Art dhe Kulturë

The book of the Albanian pedagogue in London, Lea Ypi! A story between humor and the philosophy of freedom

Një libër që është ende në përkthim në shtëpinë botuese ‘Dudaj’, dhe në Britani është marrë nga ‘Pinguin’ një nga shtëpitë botuese prestigjioze. Ende pa dalë libri i Lea Ypit ka marrë review të shkëlqyera. Bëhet fjalë për një libër që tregon fëmijërinë e shkrimtares në komunizëm dhe më pas në liberalizëm. Humor dhe filozofi.

The book of the Albanian pedagogue in London, Lea Ypi! A story between humor and

In an interview with Ilva Taren in 'Euronews Albania' Lea Ypi showed that her book is half autobiographical novel, half philosophical essay, about freedom and what it means to be free and to have responsibility as an individual in the period of changing systems .

"The book is about a child who grows up in the late 80's in communist Albania, it is a kind of formation novel, the novel of growth, where the main character grows up, overcomes childhood and experiences adolescence, while the country where she lives also suffers the same transformation. So it is a child who seeks freedom in a country that is also seeking freedom. The book is about a very ordinary child who grows up in an extraordinary environment and realizes in childhood that these two worldviews were opposite. On the one hand the moral lessons in school and on the other hand the secret and censored conversations in the family. This is the traumatic passage the book talks about, of a child who, as a teenager, realizes that school and family are moving in opposite directions. While the state was experiencing the same trauma. I also remember a kind of collective confusion of the experience of the Albanian society ", says Lea Ypi.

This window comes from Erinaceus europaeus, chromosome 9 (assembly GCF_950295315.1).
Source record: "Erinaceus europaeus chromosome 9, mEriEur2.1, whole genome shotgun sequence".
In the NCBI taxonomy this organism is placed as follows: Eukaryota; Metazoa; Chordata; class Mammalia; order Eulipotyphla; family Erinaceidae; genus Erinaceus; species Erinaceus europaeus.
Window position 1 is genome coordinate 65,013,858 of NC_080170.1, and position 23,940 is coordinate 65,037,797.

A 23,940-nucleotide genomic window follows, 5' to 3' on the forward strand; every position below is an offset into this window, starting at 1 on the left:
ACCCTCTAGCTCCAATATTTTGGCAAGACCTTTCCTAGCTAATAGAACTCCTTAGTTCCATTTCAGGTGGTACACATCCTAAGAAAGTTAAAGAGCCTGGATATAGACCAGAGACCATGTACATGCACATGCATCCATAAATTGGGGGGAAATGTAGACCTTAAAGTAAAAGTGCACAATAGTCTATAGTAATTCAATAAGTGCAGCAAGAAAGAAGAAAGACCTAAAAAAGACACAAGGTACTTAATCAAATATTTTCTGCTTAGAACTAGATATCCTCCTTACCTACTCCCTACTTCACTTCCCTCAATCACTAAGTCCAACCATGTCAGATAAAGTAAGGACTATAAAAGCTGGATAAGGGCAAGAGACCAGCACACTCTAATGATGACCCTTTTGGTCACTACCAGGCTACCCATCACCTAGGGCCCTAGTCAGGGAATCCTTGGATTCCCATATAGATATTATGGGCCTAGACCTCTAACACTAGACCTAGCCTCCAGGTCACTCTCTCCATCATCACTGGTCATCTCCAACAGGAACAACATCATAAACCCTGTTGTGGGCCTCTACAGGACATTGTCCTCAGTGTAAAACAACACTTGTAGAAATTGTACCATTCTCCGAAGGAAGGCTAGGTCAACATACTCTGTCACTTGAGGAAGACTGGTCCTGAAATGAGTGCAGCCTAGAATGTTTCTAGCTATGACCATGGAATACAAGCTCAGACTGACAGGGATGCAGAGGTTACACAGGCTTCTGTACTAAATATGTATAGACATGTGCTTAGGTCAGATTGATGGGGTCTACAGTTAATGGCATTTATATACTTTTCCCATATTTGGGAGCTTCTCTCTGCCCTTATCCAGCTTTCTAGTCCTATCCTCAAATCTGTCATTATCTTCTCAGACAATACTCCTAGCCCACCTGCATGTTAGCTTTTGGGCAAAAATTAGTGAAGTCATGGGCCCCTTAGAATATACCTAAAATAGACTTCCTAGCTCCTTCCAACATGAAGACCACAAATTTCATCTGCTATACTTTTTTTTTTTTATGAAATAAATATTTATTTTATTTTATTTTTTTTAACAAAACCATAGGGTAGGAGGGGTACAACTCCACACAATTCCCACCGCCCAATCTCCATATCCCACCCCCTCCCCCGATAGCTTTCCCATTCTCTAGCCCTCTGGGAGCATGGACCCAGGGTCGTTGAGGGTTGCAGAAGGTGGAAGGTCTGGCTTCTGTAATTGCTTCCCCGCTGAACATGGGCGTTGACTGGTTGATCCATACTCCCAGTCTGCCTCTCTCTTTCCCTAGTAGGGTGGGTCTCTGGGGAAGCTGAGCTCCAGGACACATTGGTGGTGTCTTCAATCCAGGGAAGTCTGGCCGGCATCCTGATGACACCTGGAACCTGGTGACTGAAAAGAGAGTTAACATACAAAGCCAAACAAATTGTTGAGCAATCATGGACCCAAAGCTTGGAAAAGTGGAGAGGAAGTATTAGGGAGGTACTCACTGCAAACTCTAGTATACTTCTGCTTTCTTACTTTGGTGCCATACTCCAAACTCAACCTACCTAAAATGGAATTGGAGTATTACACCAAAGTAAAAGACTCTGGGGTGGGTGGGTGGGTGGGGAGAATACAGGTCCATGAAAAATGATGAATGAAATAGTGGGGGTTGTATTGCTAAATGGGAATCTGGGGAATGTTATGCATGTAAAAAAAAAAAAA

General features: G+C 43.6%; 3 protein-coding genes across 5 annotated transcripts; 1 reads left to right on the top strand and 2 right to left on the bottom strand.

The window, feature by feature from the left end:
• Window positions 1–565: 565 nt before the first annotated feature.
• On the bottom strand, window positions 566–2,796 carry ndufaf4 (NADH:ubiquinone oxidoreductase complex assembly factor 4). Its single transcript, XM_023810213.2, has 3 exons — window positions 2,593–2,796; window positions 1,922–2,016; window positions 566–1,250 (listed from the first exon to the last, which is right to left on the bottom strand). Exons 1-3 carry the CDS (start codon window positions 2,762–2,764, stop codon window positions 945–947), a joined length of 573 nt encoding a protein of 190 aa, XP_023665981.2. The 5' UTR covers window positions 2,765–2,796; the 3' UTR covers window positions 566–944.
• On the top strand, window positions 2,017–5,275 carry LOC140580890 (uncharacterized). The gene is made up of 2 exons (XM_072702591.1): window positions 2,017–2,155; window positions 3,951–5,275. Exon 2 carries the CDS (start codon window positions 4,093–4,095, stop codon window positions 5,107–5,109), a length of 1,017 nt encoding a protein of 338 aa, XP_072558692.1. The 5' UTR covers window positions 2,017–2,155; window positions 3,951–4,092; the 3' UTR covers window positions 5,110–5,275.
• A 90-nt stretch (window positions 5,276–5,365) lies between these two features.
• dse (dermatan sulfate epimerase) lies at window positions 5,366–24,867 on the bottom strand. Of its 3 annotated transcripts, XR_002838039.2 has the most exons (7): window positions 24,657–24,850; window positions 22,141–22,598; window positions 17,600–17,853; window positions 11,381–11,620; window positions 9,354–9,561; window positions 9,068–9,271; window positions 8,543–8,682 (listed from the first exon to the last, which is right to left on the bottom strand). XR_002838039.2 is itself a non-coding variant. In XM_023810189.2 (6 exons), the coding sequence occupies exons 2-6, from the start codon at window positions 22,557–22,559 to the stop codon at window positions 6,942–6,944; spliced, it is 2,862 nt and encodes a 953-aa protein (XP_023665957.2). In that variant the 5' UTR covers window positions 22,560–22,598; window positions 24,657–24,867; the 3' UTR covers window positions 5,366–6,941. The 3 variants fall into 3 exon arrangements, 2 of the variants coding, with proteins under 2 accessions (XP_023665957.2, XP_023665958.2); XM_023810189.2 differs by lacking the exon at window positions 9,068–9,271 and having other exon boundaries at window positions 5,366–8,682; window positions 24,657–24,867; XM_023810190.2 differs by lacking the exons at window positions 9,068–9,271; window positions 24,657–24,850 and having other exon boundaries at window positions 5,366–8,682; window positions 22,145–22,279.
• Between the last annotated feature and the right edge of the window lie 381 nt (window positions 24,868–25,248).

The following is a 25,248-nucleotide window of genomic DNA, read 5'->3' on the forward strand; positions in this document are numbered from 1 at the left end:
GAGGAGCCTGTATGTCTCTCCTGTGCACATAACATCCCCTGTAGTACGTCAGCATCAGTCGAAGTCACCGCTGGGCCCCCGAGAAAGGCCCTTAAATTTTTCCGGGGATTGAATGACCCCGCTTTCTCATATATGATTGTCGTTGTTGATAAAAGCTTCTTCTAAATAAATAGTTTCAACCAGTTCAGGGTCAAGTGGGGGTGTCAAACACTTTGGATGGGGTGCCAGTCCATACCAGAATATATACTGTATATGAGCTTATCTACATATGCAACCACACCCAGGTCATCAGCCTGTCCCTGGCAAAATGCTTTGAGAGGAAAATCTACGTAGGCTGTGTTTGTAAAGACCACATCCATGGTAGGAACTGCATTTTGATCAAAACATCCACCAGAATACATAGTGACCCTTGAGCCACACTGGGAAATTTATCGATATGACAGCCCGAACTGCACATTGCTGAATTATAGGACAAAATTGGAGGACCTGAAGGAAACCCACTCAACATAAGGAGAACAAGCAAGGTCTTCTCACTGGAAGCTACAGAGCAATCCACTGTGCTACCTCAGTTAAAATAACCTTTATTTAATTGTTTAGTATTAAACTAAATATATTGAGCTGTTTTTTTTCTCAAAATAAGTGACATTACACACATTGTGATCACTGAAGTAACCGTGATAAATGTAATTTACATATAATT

Teacher Nora is an important character in the book, which as Lea says has been one of the sources of her formation.

"She was the teacher of moral education and she was the one who gave the basic concepts to orient in a socialist society while she had not yet reached communism, which was the utopia to which she had to go. My trauma was when I learned that the teacher had told me that I was living in a lie, that we were a free society. What we considered class enemies were the ones I lived with every day. Because of the censorship, my family was not openly told that we were being persecuted. "While I was being educated to become a good socialist citizen, my parents did nothing to prevent this."